Even when I lived in the US, the price of razor cartridges for my Mach 3 was an issue, and I often conserved them by shaving infrequently or using them even after their “lubricant strip” lost all its magic color. It’s not like three or four dollars is the biggest deal, but who wants to keep tossing that much money away over and over again, especially when a full beard suits me so well?
In Georgia, I could never quite bring myself to shell out the 40 lari it would cost for a 4-pack of razor cartridges. I’ve been shaving for the last two years using only those cartridges I brought with me from the US; finally I broke down and bought the relatively cheaper disposables, but they really, really suck. Razor burn all over the place.
In the back of my mind, whenever I encountered such high prices for razors, I wondered to myself how Georgians could even afford to shave.
I remember back when the Gillette cartridges had only two blades; I remember using my dad’s Sensor razors to shave as a teenager (when I barely needed to) and how, when Gillette upgraded to the Turbo, the new cartridges wouldn’t fit into the old handles and everyone had to buy a new handle for no real reason.
“No real reason” is a great summary of the razor market in the US. Corporations constantly “upgrade” perfectly good products and customers have to pay for them while reaping no actual benefits. Yeah, the Mach 3 was a little better than the Sensor, but the Quattro and the Fusion are actually worse. I think the idea is that customers buy the newest, shiniest thing without real regard to its actual function. I can say this: it works. Gillette makes boatloads of money for no real reason.
Back in my late teens and early 20s, I was an occasional reader of men’s magazines. It was Jessica Biel’s Gear cover that hooked me, but articles on things like men’s hygiene and fashion kept me interested. Knowing four different tie knots and when to wear them may not enhance my life a great deal, but it does let me pretend to be a grown-up, at least to myself. Anyway, men’s magazines often run articles about shaving, and each article tends to have a different perspective (I have found no consensus, for instance, on whether the type of razor or the type of shaving cream is most important), but one thing that seems universal is that there is a sort of reverence for “classic” shaving methods. Straight razors are the gold standard, but who has time to risk all those hospital visits just to develop a minor and obsolete skill?
No, the safety razor is the way to go. I actually considered buying one of these about five years ago, but I didn’t follow through because I had trouble sorting through the various expensive options (they seem to start at $30 and go up from there) that the internet presented to me so I gave up. Why go to all that trouble and expense to buy something that I had no idea if I would even like just because men’s magazine authors liked to wax nostalgic about a time when Manly Men risked death every time they shaved?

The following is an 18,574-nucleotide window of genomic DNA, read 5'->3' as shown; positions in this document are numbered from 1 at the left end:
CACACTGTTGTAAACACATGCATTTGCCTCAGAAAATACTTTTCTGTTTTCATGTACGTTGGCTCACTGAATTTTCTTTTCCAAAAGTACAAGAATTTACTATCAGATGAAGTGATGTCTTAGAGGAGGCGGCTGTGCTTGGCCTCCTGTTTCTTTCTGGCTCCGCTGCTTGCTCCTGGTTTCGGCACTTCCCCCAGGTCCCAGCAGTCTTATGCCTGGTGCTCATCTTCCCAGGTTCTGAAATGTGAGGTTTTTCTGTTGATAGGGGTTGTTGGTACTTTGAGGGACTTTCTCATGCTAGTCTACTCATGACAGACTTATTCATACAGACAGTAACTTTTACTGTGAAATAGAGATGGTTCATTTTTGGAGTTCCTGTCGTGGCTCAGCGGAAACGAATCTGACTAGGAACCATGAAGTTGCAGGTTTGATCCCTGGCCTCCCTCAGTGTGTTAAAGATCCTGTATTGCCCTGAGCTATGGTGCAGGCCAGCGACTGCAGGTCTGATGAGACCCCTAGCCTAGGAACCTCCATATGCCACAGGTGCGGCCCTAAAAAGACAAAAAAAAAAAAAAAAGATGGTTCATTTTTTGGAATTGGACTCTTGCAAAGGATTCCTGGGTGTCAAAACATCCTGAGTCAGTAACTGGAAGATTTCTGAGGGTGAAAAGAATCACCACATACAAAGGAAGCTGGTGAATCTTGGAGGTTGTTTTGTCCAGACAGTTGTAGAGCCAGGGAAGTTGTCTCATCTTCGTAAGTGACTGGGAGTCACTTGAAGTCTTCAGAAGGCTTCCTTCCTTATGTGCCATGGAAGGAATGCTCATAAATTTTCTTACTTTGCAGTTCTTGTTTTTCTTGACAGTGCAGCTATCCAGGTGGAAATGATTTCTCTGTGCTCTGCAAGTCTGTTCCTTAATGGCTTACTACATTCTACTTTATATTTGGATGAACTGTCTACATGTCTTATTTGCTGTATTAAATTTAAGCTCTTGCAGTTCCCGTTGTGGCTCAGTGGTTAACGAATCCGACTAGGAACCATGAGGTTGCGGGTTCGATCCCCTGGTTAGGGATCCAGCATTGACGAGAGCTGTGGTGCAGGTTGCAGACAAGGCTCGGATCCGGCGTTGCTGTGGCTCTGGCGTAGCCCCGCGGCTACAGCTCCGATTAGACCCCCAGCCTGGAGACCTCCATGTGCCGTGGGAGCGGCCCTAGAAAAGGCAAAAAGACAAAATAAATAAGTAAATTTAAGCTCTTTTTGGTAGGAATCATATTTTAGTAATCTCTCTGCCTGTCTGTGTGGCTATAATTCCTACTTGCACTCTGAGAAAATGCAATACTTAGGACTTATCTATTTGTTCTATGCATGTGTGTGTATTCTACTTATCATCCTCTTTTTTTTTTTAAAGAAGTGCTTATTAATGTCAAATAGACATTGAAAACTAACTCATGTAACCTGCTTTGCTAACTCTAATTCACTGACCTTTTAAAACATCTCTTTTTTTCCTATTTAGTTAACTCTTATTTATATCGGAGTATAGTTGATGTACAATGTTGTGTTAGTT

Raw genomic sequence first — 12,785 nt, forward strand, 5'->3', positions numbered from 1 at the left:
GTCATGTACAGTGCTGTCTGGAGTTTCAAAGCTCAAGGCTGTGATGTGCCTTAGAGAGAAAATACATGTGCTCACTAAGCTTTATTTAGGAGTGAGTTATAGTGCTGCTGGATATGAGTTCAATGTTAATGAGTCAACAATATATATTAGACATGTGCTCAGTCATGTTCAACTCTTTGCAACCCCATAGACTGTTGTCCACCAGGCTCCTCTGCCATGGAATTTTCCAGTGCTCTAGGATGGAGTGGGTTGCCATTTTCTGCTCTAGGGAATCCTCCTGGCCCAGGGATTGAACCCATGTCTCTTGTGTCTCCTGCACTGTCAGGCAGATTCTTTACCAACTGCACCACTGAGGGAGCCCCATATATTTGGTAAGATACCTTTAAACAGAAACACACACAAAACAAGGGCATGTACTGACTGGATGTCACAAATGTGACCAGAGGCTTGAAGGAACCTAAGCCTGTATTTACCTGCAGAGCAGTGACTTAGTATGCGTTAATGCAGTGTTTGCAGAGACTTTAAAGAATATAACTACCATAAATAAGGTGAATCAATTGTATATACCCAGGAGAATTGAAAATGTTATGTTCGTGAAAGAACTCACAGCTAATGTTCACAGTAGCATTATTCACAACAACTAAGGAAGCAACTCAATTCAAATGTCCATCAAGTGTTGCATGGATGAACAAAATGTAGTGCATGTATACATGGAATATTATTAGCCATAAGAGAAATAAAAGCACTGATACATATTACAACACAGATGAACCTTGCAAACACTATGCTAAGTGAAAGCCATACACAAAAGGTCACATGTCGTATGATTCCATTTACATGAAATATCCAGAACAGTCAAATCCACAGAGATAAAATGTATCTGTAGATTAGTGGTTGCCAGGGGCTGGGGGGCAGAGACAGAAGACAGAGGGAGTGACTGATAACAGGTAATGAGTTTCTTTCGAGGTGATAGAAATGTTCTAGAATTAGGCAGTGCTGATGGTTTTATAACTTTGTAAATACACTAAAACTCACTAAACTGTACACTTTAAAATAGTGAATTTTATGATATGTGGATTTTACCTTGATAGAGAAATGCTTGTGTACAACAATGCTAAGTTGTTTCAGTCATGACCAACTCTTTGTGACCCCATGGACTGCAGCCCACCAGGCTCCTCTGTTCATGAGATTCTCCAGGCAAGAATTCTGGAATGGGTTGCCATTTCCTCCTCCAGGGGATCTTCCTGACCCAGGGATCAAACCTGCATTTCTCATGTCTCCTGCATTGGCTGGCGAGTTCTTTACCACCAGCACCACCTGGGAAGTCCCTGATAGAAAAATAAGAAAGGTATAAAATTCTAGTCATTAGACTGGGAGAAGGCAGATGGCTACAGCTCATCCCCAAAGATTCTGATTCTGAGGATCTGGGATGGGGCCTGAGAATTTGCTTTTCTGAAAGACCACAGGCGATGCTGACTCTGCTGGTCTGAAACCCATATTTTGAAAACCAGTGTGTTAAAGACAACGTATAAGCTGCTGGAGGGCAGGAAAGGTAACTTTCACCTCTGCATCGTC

So I was in the Kutaisi bazaar yesterday, and just when Tea finally found a spice vendor who sold nutmeg, I noticed a bunch of safety razors on one of the tables, sitting placidly amidst the knives and batteries and extension cords, never suspecting that they were about to change my life forever. I picked on up and examined it; the salesman directed my attention to a superior model. Tea came over and we talked about which safety razor and which blades were the best; Tea and the salesman had differing opinions but I trusted the salesman because he was conspicuously clean-shaven so I assumed he knew what he was talking about. The safety razor with five blades cost two lari and fifty tetri – so, less than two dollars.
And so, again, we have an example of a thing in Georgia that costs an order of magnitude less than it costs in the US. Two and a half lari for what will probably be several months’ worth of shaving is something that Georgian men can definitely afford. It’s something that most people in the world with the desire to shave can afford.
I’ve been on about this in several other market sectors – pharmaceuticals, cell phone and internet service come to mind – but it seems like there has been a fundamental failure of capitalism in the US: in these sectors, instead of providing a better product at lower prices, US consumers are treated to roughly equivalent products at much higher prices.
And while I can blame the FDA for the prices of medicines, and the FCC for the price of cell phone service, there’s no government agency involved in regulating or licensing razors for shaving. Very simply put, what you have is a market failure – an example of capitalism being broken.
I got home and shaved with the safety razor. There was a bit of a learning curve – I got two very small cuts and my beard isn’t quite as even as I like it – but overall it was a fast, close, and pleasant shave. I got much less razor burn than usual because the shaving required fewer passes (I have relatively thick hair and cartridges usually clog very quickly, meaning I have to shave over the same patch several times to get it all). Cleaning the blade afterward was easy, because the blade itself can be detached from the razor so there’s nowhere for hair to get stuck.
In short, I feel like I’ve been missing out my whole life. (Well, not my whole life, but certainly since I started shaving.) Just another thing I would never have discovered if I hadn’t left the consumerist bubble that most Americans are trapped in forever.